**This is an excerpt from “Funny You Should Ask”, Book 1 in the Life without a Field Guide Series which is available at Amazon. Read it for free with Kindle Unlimited.**

If you want to feel completely stupid, go to www.ixl.com and try to ace all the activities in anything above Pre-K. I don’t know when you went to school, but I started first grade in 1957. There was no kindergarten in our town and my birthday is in April, so I had to wait until I was almost 7 to go to school. I had been reading since I was 3, but I still had to take off my shoes to count past ten, which Miss McElroy, otherwise a very nice teacher, refused to let me do. Still, back then, first grade math pretty much stopped at simple addition so I didn’t have any trouble with it.

Apparently, things have changed in the educational world since then, if IXL is anything to go by. Daughter and I have a little friendly competition going there, as she reviews her math skills preparatory to launching into 8th grade algebra. Me, I may have to settle for a spot behind Jethro Bodine of the Clampetts, who, if I remember correctly, was a proud graduate of 3rd grade. I can’t get out of first grade, thanks to something they call “Geometry: Count vertices, edges and faces.” It’s a diabolical little exercise that can lead the spatially impaired amongst us to teeth grinding and hair pulling. I mean, would YOU be able to figure out how many vertices, edges and faces a 3-D triangle has? Hmm? Do you even know where all those things ARE on a triangle? Well, I thought I did, but obviously I was wrong.

I did manage to guess my way to a score of 58, but most of that was pure luck and 70 is a passing grade, so I’m still stuck in first. I thought I’d just ignore that little section as a fluke that I could have pulled off if only my blind spot wasn’t… well, vertices, edges and faces, I guess. So, enough of the baby stuff, and I went on to logic problems in third grade. Crikey! Here’s the first question:

Lisa is 4 years younger than Gale. Suzanne is 36. Hiram is 2 years younger than Suzanne and 4 years older than Gale. How old is Lisa? I thought I was really hot stuff when I figured out that Lisa is 26, but I really question whether the average 3rd grader would be able to figure out this problem without some heavy help from someone older. I couldn’t have figured it out in 3rd grade without someone giving me the answer or Lisa telling me, herself. Back then, I was still working on my multiplication facts up to 12, not figuring out logic problems that would have appeared in the NY Times at the time.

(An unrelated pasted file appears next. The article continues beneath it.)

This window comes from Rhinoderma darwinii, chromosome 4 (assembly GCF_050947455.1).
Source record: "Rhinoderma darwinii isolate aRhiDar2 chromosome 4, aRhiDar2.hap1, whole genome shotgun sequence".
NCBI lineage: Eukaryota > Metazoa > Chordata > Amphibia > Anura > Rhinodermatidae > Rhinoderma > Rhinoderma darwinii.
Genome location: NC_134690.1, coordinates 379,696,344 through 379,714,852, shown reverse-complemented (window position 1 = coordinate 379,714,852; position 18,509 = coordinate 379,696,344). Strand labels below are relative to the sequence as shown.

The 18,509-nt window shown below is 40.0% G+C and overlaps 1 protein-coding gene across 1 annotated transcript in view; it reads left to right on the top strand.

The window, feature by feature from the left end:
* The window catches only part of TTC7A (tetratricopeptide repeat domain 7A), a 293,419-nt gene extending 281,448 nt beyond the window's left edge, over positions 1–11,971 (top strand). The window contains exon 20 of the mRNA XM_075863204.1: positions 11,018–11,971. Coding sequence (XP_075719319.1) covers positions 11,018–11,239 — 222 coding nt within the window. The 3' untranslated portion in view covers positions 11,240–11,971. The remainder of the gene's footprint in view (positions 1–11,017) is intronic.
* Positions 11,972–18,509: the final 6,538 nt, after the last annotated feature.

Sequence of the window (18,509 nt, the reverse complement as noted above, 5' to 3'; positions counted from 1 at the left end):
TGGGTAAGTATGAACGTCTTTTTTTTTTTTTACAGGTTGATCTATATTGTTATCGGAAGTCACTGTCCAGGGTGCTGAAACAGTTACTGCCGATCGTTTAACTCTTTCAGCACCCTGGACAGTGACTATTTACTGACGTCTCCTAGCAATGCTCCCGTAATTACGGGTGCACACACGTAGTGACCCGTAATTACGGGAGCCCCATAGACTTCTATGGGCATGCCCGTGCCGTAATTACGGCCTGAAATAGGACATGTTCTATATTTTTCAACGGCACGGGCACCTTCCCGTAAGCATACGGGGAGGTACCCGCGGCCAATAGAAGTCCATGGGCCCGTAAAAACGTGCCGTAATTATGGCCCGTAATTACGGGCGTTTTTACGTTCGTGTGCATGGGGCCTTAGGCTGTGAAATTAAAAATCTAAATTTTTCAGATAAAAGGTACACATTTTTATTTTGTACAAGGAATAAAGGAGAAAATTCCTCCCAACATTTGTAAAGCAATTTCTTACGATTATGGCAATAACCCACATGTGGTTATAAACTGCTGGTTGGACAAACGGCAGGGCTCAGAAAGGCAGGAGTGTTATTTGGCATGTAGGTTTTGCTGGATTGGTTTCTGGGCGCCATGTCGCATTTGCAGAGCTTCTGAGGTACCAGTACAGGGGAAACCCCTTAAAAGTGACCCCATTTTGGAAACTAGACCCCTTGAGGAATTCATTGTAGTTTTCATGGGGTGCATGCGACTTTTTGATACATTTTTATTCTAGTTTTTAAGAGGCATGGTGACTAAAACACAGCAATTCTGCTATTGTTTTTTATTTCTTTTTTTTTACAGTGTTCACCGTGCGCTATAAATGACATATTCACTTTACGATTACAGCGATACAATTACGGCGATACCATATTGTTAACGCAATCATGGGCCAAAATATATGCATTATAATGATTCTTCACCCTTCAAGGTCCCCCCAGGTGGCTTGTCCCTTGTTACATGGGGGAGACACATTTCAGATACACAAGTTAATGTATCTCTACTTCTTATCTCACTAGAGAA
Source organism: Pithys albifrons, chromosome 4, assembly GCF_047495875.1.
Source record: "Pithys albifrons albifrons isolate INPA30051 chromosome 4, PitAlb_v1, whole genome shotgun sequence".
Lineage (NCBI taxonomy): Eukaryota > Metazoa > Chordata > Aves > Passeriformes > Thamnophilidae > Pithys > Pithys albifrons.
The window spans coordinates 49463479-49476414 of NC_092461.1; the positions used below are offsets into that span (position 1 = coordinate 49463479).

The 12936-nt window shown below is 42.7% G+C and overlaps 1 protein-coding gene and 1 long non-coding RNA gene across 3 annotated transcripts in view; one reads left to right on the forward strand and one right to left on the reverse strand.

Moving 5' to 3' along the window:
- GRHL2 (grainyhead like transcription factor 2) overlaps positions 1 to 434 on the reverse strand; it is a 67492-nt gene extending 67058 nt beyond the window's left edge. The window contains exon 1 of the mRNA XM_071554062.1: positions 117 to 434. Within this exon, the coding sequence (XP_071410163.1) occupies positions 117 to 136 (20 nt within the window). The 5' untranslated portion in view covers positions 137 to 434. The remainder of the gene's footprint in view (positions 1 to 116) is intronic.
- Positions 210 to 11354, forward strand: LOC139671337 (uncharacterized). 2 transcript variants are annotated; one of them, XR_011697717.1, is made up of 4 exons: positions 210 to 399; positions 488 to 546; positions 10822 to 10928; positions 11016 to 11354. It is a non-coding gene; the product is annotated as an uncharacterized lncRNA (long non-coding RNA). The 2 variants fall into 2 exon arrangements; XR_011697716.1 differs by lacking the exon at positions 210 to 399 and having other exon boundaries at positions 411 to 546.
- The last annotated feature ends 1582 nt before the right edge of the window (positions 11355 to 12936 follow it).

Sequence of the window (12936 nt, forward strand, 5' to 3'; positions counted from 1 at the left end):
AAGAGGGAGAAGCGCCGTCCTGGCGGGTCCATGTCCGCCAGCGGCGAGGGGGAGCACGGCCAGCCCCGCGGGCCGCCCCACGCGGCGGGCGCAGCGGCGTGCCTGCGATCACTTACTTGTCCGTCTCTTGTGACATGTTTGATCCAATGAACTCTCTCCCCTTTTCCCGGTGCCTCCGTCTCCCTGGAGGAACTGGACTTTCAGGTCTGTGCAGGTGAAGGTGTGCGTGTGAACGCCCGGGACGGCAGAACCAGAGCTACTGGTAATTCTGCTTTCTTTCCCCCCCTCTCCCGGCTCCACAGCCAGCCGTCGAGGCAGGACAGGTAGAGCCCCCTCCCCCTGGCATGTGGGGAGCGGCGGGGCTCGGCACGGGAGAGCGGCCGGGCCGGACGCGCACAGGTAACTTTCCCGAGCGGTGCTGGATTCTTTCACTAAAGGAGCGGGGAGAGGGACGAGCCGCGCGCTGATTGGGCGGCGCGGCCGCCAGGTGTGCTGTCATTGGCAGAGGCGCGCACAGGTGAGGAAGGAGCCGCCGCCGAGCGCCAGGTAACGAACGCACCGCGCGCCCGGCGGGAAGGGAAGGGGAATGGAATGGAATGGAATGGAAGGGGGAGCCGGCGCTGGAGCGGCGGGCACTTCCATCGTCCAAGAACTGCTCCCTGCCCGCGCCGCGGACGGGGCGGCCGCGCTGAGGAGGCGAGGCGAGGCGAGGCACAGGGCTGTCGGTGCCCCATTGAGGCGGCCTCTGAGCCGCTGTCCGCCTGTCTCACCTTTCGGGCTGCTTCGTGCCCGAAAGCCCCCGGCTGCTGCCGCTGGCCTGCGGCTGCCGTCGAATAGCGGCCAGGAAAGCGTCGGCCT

Daughter, of course, just sails through this stuff while I slog doggedly through it like I’m wading through treacle with Crocs on. I don’t think I’m revealing any secrets when I say that the little brat snickers up her sleeve every time we compare test scores. She’s probably going to be done with what she needs to review way before our month-long membership is up, but I’m not canceling it until I battle my way to the upper grades. Well, at least to fourth grade. No! Make that 8th grade and I won’t stop until I get passing scores on every damned one of the practice areas.

Back in 8th grade, I failed algebra, but a kind teacher gave me a C-, because I had A’s in all my other subjects and he didn’t want to ruin my report card. I floundered through math until I quit school to get married halfway through my junior year. I never “got” algebra and only got a weak grasp on geometry until about five years later when I trained to be a welder and found that my lack of math smarts was holding me back. I could weld with the best of them, but when it came to the math part of the training, I was lost. So, like the stubborn idjit that I am, I went out and got a math tutorial on algebra and geometry and completed the course, along with two hefty workbooks, inside of 6 weeks. At that point, I “got” algebra and geometry with a vengeance. I also got my GED and aced the math portion, much to my surprise.

Since then, I’ve completed about 3 years of college classes, here and there and in no coherent fashion. I just took what I wanted for my own purposes. Creative writing, philosophy, science and women’ s studies. I never took math again, which is probably why I’m shaky on vertices and other geometric wossnames. Starting tonight, however, while Daughter thinks that I’m playing games on Pogo, I’m going to do what I did *lo those many years ago*. I’m going to go online and learn what the heck a vertice is when it’s at home, scope out geometry and logic until I’m blue in the face and burn through 8 grades of math at IXL. The fact that IXL costs 19 dollars and change a month is all the incentive I need. I may be a little slow at some math, but not when it comes to dollars and cents.